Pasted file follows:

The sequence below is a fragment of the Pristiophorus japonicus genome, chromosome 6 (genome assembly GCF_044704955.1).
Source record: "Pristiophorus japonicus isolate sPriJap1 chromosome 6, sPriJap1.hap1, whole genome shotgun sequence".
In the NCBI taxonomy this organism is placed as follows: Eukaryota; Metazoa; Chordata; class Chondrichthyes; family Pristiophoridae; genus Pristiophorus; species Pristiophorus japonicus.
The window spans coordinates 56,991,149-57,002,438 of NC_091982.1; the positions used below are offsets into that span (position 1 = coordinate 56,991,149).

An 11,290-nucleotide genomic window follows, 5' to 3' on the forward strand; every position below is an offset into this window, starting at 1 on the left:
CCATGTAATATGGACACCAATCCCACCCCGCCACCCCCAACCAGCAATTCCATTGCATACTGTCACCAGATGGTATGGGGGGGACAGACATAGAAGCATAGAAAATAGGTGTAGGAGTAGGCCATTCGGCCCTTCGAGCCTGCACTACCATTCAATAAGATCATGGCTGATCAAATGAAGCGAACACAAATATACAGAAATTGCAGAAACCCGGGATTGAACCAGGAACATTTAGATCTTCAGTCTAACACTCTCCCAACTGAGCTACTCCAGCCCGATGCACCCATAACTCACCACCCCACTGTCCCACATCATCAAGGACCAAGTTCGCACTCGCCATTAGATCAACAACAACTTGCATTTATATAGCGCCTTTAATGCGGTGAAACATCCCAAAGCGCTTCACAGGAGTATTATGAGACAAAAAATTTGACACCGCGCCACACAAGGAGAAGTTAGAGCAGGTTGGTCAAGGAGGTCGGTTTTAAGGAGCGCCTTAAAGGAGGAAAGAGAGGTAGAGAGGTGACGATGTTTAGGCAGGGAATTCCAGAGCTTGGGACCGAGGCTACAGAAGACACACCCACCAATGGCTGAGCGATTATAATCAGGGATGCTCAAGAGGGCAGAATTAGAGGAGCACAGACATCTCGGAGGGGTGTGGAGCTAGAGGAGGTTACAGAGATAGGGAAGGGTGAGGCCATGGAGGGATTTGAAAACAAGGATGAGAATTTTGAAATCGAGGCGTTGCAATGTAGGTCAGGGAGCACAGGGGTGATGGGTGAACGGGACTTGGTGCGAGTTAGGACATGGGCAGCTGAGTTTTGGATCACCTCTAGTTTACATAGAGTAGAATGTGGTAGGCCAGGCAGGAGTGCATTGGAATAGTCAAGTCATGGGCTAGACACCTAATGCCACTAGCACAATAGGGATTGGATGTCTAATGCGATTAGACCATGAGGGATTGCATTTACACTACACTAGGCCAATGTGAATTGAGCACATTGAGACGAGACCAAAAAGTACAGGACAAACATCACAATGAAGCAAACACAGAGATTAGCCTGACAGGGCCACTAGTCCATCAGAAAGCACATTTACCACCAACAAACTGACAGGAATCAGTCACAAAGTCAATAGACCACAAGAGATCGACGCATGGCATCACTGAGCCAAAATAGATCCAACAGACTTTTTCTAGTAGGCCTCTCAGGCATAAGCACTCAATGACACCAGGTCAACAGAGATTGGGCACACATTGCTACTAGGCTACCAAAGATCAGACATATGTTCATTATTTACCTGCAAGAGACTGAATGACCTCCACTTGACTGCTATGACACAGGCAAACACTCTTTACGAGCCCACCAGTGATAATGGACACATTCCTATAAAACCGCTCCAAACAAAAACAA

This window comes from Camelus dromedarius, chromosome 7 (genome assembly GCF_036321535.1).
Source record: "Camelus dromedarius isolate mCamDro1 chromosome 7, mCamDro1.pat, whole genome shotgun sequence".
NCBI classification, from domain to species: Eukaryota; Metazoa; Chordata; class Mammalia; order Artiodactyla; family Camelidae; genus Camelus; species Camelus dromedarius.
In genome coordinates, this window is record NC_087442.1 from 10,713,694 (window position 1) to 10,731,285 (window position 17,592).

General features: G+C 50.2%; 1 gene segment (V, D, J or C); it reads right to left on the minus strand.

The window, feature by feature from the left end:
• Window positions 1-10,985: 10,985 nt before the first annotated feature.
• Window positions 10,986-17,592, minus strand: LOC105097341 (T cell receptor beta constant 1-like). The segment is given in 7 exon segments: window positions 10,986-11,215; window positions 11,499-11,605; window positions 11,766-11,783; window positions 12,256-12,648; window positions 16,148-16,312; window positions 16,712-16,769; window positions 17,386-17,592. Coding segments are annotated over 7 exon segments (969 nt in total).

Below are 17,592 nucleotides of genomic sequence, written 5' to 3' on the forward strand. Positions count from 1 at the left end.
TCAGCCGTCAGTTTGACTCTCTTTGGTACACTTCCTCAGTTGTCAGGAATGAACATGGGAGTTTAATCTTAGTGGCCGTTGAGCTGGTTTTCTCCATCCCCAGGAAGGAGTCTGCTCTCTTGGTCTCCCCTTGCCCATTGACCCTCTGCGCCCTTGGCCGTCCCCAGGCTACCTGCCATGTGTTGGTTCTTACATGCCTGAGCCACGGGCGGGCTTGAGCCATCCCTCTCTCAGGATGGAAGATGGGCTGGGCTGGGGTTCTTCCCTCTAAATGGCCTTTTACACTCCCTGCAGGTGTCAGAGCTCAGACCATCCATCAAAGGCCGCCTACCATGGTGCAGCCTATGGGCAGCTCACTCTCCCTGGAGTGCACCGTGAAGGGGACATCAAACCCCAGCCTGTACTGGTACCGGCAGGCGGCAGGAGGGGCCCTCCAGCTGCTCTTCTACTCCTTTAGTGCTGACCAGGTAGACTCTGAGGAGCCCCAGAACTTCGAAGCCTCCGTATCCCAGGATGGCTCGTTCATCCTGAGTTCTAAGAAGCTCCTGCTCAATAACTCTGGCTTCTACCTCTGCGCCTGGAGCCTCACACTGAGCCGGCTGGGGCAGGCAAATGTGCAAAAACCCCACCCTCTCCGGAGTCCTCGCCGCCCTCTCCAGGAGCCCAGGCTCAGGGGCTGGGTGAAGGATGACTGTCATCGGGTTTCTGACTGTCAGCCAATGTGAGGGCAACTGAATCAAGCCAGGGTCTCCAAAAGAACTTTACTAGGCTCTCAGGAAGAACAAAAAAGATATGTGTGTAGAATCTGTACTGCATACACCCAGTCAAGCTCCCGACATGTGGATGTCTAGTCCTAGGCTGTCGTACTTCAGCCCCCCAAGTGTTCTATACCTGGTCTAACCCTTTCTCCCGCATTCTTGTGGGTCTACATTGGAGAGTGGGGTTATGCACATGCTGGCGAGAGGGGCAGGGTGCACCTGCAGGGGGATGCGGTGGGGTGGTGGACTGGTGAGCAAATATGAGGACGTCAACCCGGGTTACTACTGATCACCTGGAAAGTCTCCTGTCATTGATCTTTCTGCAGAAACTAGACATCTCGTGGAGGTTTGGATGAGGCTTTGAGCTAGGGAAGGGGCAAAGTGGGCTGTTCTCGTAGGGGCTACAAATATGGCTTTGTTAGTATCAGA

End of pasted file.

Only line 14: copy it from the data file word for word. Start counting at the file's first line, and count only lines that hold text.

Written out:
• Window positions 10,986-17,592, minus strand: LOC105097341 (T cell receptor beta constant 1-like). The segment is given in 7 exon segments: window positions 10,986-11,215; window positions 11,499-11,605; window positions 11,766-11,783; window positions 12,256-12,648; window positions 16,148-16,312; window positions 16,712-16,769; window positions 17,386-17,592. Coding segments are annotated over 7 exon segments (969 nt in total).